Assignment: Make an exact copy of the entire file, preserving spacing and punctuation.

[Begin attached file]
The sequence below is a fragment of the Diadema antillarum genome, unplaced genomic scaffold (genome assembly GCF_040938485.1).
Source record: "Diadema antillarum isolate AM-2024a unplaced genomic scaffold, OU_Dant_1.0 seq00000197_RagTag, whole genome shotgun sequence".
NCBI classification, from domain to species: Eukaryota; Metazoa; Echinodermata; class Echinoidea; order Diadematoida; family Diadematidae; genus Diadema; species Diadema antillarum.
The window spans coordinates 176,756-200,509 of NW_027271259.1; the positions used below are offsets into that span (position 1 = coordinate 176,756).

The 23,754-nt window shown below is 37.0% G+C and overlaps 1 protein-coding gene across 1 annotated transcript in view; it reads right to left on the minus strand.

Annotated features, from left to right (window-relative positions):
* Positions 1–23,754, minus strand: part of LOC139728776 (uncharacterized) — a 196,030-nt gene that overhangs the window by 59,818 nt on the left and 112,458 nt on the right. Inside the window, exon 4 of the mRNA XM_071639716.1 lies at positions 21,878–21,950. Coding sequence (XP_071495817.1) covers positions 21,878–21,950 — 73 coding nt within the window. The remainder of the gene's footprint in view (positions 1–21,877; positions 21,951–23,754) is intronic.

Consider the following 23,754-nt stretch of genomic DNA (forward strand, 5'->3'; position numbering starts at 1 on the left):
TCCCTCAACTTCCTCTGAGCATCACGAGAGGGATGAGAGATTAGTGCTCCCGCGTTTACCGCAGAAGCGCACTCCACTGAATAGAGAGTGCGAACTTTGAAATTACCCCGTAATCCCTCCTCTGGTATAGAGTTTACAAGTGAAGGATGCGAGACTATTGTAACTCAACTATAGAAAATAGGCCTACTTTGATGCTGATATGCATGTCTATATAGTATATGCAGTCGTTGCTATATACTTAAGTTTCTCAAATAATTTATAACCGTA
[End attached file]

The sequence below is a fragment of the Diadema antillarum genome, unplaced genomic scaffold (genome assembly GCF_040938485.1).
Source record: "Diadema antillarum isolate AM-2024a unplaced genomic scaffold, OU_Dant_1.0 seq00000197_RagTag, whole genome shotgun sequence".
NCBI classification, from domain to species: Eukaryota; Metazoa; Echinodermata; class Echinoidea; order Diadematoida; family Diadematidae; genus Diadema; species Diadema antillarum.
The window spans coordinates 176,756-200,509 of NW_027271259.1; the positions used below are offsets into that span (position 1 = coordinate 176,756).

The 23,754-nt window shown below is 37.0% G+C and overlaps 1 protein-coding gene across 1 annotated transcript in view; it reads right to left on the minus strand.

Annotated features, from left to right (window-relative positions):
* Positions 1–23,754, minus strand: part of LOC139728776 (uncharacterized) — a 196,030-nt gene that overhangs the window by 59,818 nt on the left and 112,458 nt on the right. Inside the window, exon 4 of the mRNA XM_071639716.1 lies at positions 21,878–21,950. Coding sequence (XP_071495817.1) covers positions 21,878–21,950 — 73 coding nt within the window. The remainder of the gene's footprint in view (positions 1–21,877; positions 21,951–23,754) is intronic.

Consider the following 23,754-nt stretch of genomic DNA (forward strand, 5'->3'; position numbering starts at 1 on the left):
TCCCTCAACTTCCTCTGAGCATCACGAGAGGGATGAGAGATTAGTGCTCCCGCGTTTACCGCAGAAGCGCACTCCACTGAATAGAGAGTGCGAACTTTGAAATTACCCCGTAATCCCTCCTCTGGTATAGAGTTTACAAGTGAAGGATGCGAGACTATTGTAACTCAACTATAGAAAATAGGCCTACTTTGATGCTGATATGCATGTCTATATAGTATATGCAGTCGTTGCTATATACTTAAGTTTCTCAAATAATTTATAACCGTA